Must the IRS Send Notice to a Taxpayer Before the Third Party?
The IRS may contact a third party after serving Collection Due Process notice on the taxpayer without giving notice to the taxpayer that third party contact is imminent. This may catch a taxpayer off guard and create a heightened sense of urgency. Failing to respond may limit a taxpayer's ability to stop or reduce the levy.
What Kind of Property Is Subject to a Levy?
Many different types of property are subject to levy including wages, bank accounts, retirement accounts and other financial accounts. The IRS does provide exemptions for specific types of property defined in the Internal Revenue Code. Exempt property includes unemployment benefits, specific types of pension and annuity payments, workers compensation, certain public assistance payments and other military disability payments.
There are other non-income specific exemptions including a standard deduction and percentage of non-exempt income that relate to wage garnishment. Other issues arise related to levying spousal income. Based on the above exemptions, the IRS can and will take the entire balance of a bank account when possible unless a taxpayer takes action to stop the bank levy. For wage garnishment, these exemptions may not leave a lot left over to pay other bills after withholding for taxes.
What Is the Effect of a Levy?
The type of property levied impacts the duration of a levy. A levy on a bank account, for example, relates to the value of the bank account at the time of the levy. Money added to the account after the levy is not subject to the levy. The IRS would have to issue another levy to collect funds added after the prior levy.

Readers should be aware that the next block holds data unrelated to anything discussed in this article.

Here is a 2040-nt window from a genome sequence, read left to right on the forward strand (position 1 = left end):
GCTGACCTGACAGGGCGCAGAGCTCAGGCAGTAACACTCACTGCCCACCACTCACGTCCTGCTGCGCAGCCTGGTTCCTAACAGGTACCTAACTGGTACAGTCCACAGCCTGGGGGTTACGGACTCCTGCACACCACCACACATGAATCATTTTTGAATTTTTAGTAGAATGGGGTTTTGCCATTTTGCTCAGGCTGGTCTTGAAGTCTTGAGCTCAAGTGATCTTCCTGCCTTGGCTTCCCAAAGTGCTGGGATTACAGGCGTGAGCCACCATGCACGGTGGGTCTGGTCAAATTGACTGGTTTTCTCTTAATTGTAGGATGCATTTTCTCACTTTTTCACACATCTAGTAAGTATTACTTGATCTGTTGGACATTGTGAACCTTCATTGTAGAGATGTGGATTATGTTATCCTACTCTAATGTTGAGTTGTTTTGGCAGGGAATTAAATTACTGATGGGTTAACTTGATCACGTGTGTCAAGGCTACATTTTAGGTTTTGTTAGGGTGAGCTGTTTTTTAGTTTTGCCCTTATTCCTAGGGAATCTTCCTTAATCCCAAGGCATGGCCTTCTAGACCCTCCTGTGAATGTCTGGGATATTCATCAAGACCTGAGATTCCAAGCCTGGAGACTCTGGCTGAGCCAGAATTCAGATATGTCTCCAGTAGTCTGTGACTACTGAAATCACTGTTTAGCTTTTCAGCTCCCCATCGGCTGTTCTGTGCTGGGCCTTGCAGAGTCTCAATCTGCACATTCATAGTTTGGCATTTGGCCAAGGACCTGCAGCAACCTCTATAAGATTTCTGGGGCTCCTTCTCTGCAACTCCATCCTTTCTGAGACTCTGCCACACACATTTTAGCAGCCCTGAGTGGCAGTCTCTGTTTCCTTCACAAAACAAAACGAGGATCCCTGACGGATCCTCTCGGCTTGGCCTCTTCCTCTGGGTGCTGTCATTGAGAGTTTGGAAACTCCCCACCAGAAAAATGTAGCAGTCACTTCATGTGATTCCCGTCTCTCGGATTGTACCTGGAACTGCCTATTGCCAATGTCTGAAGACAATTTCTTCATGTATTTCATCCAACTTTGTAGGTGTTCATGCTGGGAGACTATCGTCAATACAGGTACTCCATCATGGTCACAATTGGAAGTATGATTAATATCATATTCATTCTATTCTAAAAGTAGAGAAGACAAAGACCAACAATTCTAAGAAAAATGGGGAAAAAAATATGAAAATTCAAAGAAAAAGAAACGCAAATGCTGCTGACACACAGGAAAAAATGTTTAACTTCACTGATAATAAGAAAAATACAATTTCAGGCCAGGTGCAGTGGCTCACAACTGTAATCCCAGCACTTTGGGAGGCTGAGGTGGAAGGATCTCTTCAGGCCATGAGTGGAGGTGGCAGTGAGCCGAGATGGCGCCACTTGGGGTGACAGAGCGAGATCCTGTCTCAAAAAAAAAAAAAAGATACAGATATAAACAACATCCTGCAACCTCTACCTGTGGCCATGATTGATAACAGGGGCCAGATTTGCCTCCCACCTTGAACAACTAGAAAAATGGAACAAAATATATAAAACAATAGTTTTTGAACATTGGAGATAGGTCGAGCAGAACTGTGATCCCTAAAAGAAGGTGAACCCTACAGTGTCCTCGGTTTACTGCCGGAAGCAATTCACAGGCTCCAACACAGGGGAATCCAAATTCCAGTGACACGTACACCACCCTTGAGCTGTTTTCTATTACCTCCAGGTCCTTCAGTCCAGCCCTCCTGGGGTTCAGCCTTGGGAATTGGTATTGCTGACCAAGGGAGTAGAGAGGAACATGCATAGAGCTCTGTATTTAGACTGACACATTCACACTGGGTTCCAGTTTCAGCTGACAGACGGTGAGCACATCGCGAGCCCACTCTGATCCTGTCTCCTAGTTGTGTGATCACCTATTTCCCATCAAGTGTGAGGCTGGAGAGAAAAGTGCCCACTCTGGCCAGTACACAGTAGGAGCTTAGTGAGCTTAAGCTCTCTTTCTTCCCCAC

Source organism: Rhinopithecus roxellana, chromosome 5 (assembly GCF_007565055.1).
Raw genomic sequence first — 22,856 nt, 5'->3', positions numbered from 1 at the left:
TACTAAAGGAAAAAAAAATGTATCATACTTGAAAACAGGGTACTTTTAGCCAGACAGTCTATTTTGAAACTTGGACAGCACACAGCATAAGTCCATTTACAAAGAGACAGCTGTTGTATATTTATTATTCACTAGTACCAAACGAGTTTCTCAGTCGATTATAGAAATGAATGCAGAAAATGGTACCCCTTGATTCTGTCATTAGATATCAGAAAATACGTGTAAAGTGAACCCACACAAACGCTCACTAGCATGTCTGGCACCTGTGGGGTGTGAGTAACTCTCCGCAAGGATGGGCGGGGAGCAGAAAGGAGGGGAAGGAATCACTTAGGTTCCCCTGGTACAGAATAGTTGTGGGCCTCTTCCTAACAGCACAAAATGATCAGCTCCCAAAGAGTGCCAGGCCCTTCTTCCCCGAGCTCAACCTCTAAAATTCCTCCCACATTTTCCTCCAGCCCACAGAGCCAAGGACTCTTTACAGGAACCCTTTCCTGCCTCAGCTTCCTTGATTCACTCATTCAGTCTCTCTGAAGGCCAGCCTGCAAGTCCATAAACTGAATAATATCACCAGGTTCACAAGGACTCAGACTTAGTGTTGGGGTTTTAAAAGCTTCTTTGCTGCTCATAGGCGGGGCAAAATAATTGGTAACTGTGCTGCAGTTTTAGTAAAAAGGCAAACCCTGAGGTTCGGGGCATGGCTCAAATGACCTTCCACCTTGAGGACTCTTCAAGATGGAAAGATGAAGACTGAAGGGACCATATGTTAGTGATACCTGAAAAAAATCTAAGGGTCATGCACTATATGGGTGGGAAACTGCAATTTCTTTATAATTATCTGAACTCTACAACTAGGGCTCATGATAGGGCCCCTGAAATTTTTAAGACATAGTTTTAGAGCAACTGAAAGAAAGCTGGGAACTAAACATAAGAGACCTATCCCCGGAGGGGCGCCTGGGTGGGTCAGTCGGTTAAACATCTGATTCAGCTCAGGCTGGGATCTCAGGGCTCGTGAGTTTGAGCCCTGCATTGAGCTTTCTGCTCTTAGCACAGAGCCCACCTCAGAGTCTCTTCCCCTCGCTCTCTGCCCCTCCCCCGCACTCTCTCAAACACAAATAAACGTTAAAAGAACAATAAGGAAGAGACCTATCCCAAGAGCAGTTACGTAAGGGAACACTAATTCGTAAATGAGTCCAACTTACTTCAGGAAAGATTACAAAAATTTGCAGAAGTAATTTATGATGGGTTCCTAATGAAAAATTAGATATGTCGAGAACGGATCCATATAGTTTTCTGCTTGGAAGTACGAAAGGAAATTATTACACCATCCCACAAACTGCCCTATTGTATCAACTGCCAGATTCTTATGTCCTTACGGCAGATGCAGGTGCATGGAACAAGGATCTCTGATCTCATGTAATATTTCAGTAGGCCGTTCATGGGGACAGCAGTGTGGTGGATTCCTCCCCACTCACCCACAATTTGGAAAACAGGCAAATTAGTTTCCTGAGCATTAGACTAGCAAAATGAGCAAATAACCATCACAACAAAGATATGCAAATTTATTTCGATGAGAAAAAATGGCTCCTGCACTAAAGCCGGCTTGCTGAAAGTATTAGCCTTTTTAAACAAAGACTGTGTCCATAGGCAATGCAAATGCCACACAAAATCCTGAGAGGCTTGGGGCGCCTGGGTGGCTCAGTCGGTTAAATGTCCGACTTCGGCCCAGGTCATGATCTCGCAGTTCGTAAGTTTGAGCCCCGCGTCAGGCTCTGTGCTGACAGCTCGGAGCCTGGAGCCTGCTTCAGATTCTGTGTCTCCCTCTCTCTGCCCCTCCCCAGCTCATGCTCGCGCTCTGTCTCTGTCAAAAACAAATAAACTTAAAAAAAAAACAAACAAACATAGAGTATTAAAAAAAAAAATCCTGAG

A levy on a taxpayer's wages, however, is a continuous levy and will subject future wages to the levy until the tax debt is paid in full or the taxpayer takes action to resolve the tax debt.
Can a Levy Be Released?
Under certain circumstances, a levy can be released. Examples include when a taxpayer is protected by the automatic stay in bankruptcy, when a taxpayer has requested a Collection Due Process Hearing that is pending, a taxpayer that can show economic hardship would result from the levy, improper notice, expiration of the collection period, or when a taxpayer can show that a levy release would prevent collection of the tax. Importantly, a taxpayer should make efforts to schedule a Collection Due Process hearing and prepare for it in cases where immediate levy implementation would cause economic hardship like missed mortgage or car payments, that could result in a loss of property and employment.
How Can a Taxpayer Stop a Levy?
Taxpayers can take action to stop a levy in many cases. Taxpayers facing economic hardship may request relief prior to levy enforcement. Taxpayers may also request relief if the IRS does not follow its internal protocols or a hearing is pending. Other taxpayers may propose an installment agreement or offer in compromise to take control of their finances as they pay the debt over time on their terms or a reduced tax debt under an offer in compromise plan. There is also levy relief available during the time the IRS reviews the plans for reasonableness and completeness.
If you have received an IRS tax notice threatening immediate levy or seizure of property, contact Michigan tax attorney Andrew M. Steiger at Steiger Tax Law for a free consultation to discuss your options to prevent financial disruption to your life. Take action when you receive a levy notice to minimize the disruption to your life.